Danzig is a smaller lightweight and routinely fights at 155, while Sakurai and Gomi are the reason PRIDE set their lightweight division at 160. When Danzig's camp protested, they were told that the fight would have to be at a catch weight since the division limit is 155 in Nevada. When they asked why it wasn't going to be the same 160 that the Gomi-Diaz fight was taking place at, they were told to take it or leave it.
On the surface it looks as if both Gomi and Sakurai were being given the best opportunity to win. For Gomi, his opponent had been fighting at 170 and would need to cut an additional 10 pounds — something that didn't hamper Diaz after all. Sakurai came in at 164 and apparently had to cut pretty hard to get there. On the other hand, Danzig didn't cut at all and stepped on the scale at 160.
Now I am not sure it would have made any difference seeing how good Sakurai is, but it is a black eye for the promotion. First of all why are they waiting until the week of the fight to send out a contract? Secondly, what was the impetus for the choice of the weight if Sakurai could make the normal 160-pound limit? This is something that tears away at the legitimacy of the organization and it needs to be remedied.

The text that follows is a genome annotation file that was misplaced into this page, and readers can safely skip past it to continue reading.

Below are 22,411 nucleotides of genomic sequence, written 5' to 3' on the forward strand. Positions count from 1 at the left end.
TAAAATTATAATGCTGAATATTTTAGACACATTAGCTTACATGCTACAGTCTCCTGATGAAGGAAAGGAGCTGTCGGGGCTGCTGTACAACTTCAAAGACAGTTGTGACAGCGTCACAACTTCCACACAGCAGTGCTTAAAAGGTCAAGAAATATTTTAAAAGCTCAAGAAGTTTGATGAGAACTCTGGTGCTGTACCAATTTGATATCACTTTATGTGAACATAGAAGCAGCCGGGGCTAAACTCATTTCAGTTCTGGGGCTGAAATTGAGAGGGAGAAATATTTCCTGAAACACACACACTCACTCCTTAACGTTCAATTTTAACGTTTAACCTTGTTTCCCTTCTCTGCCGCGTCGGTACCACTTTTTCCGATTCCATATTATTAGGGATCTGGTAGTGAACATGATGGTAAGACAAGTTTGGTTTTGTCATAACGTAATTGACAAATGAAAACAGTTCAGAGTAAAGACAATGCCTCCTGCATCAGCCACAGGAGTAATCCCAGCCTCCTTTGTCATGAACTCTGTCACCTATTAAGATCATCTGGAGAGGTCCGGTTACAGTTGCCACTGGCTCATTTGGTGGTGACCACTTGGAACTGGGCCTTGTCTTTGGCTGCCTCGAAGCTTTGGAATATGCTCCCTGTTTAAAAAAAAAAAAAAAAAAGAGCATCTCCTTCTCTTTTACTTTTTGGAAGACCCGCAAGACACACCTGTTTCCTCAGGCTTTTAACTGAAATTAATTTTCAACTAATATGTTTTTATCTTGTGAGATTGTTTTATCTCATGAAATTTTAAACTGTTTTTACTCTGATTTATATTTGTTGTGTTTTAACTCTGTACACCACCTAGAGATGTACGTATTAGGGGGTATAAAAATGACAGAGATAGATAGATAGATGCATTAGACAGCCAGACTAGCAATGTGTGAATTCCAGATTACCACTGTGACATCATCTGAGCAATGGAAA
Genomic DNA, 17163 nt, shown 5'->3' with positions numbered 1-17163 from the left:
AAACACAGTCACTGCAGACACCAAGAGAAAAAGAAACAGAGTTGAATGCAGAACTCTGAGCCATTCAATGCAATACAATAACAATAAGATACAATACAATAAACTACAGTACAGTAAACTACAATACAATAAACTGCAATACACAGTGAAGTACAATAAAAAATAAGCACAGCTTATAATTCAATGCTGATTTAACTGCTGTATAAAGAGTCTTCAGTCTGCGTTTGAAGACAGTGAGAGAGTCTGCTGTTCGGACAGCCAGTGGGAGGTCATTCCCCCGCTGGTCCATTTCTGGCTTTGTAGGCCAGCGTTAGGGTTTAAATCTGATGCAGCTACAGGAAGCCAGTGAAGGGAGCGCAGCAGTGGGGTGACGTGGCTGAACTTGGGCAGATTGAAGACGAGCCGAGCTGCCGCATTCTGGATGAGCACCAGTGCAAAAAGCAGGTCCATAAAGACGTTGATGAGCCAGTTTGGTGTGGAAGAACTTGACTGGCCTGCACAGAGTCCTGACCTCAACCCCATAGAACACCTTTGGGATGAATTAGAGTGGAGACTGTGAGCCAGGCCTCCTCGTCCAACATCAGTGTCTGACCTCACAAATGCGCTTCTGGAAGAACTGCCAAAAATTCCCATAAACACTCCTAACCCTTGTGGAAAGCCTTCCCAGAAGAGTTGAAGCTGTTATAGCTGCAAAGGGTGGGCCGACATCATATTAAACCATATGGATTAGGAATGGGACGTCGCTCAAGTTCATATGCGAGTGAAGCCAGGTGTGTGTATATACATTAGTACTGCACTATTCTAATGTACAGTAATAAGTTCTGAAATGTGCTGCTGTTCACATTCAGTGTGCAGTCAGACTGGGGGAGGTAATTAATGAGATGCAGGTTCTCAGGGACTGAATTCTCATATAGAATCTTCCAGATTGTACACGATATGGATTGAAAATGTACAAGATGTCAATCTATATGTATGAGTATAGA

As for the attendance figure of 13,180 I may have an idea how it was reached. Right before the show started, as journalists started to make the trek from the media room to their seats, ushers scanned the tickets we were given to designate our assigned seats. I guess it was a new twist on papering a crowd. My only question was were the security, concessions workers, PRIDE employees, ushers or fighters required to do the same? Because that is the only way they could have come up with such a big number.
Another problem I have with PRIDE as it has appeared in the United States is the constant one-upmanship it tries to play with the UFC. Now I know its just business but it seems juvenile at best and desperate at worst.
The king of this nonsense is Jerry Millen.
Jerry, please stop with the Dana-envy. It doesn't look good on you at all. You have some of the best fighters in the world and your production is top-notch, there is something to be said for letting your product do the talking every once in a while anyway.
The invariable self-aggrandizement reminds me of a guy who is always telling people how big his … err, how smart he is. And we all know what the truth usually holds when people try so hard to convince us of something. They are usually full of you know what.
As always, feel free to drop Savage a line at firstname.lastname@example.org. All comments and questions are welcome.